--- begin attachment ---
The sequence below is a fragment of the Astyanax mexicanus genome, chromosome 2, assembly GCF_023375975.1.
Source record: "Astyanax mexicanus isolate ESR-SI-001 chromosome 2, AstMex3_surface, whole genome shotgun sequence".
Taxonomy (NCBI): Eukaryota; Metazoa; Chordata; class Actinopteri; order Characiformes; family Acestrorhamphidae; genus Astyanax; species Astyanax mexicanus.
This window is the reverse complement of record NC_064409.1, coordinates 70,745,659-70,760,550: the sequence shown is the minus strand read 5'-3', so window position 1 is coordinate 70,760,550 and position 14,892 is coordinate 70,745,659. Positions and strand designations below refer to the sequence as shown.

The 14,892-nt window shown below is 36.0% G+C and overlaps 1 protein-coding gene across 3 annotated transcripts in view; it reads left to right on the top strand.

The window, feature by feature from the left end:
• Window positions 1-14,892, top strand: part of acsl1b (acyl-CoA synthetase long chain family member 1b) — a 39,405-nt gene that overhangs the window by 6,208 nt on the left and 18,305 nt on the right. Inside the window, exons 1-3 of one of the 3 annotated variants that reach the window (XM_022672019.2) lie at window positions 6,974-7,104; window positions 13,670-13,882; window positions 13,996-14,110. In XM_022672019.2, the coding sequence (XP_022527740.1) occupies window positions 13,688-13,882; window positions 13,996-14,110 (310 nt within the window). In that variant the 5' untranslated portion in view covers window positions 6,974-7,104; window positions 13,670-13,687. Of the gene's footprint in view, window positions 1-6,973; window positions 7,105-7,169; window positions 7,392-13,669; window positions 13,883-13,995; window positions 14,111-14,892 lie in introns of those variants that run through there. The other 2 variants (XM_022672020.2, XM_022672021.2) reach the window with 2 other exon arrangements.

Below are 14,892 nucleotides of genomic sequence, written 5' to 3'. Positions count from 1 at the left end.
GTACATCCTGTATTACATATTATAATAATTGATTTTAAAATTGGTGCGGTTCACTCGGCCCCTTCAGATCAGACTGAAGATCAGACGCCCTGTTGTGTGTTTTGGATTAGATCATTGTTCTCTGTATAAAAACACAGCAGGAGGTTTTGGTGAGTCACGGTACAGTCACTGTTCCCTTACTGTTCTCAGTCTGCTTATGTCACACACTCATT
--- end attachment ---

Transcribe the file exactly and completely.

The sequence below is a fragment of the Astyanax mexicanus genome, chromosome 2, assembly GCF_023375975.1.
Source record: "Astyanax mexicanus isolate ESR-SI-001 chromosome 2, AstMex3_surface, whole genome shotgun sequence".
Taxonomy (NCBI): Eukaryota; Metazoa; Chordata; class Actinopteri; order Characiformes; family Acestrorhamphidae; genus Astyanax; species Astyanax mexicanus.
This window is the reverse complement of record NC_064409.1, coordinates 70,745,659-70,760,550: the sequence shown is the minus strand read 5'-3', so window position 1 is coordinate 70,760,550 and position 14,892 is coordinate 70,745,659. Positions and strand designations below refer to the sequence as shown.

The 14,892-nt window shown below is 36.0% G+C and overlaps 1 protein-coding gene across 3 annotated transcripts in view; it reads left to right on the top strand.

The window, feature by feature from the left end:
• Window positions 1-14,892, top strand: part of acsl1b (acyl-CoA synthetase long chain family member 1b) — a 39,405-nt gene that overhangs the window by 6,208 nt on the left and 18,305 nt on the right. Inside the window, exons 1-3 of one of the 3 annotated variants that reach the window (XM_022672019.2) lie at window positions 6,974-7,104; window positions 13,670-13,882; window positions 13,996-14,110. In XM_022672019.2, the coding sequence (XP_022527740.1) occupies window positions 13,688-13,882; window positions 13,996-14,110 (310 nt within the window). In that variant the 5' untranslated portion in view covers window positions 6,974-7,104; window positions 13,670-13,687. Of the gene's footprint in view, window positions 1-6,973; window positions 7,105-7,169; window positions 7,392-13,669; window positions 13,883-13,995; window positions 14,111-14,892 lie in introns of those variants that run through there. The other 2 variants (XM_022672020.2, XM_022672021.2) reach the window with 2 other exon arrangements.

Below are 14,892 nucleotides of genomic sequence, written 5' to 3'. Positions count from 1 at the left end.
GTACATCCTGTATTACATATTATAATAATTGATTTTAAAATTGGTGCGGTTCACTCGGCCCCTTCAGATCAGACTGAAGATCAGACGCCCTGTTGTGTGTTTTGGATTAGATCATTGTTCTCTGTATAAAAACACAGCAGGAGGTTTTGGTGAGTCACGGTACAGTCACTGTTCCCTTACTGTTCTCAGTCTGCTTATGTCACACACTCATT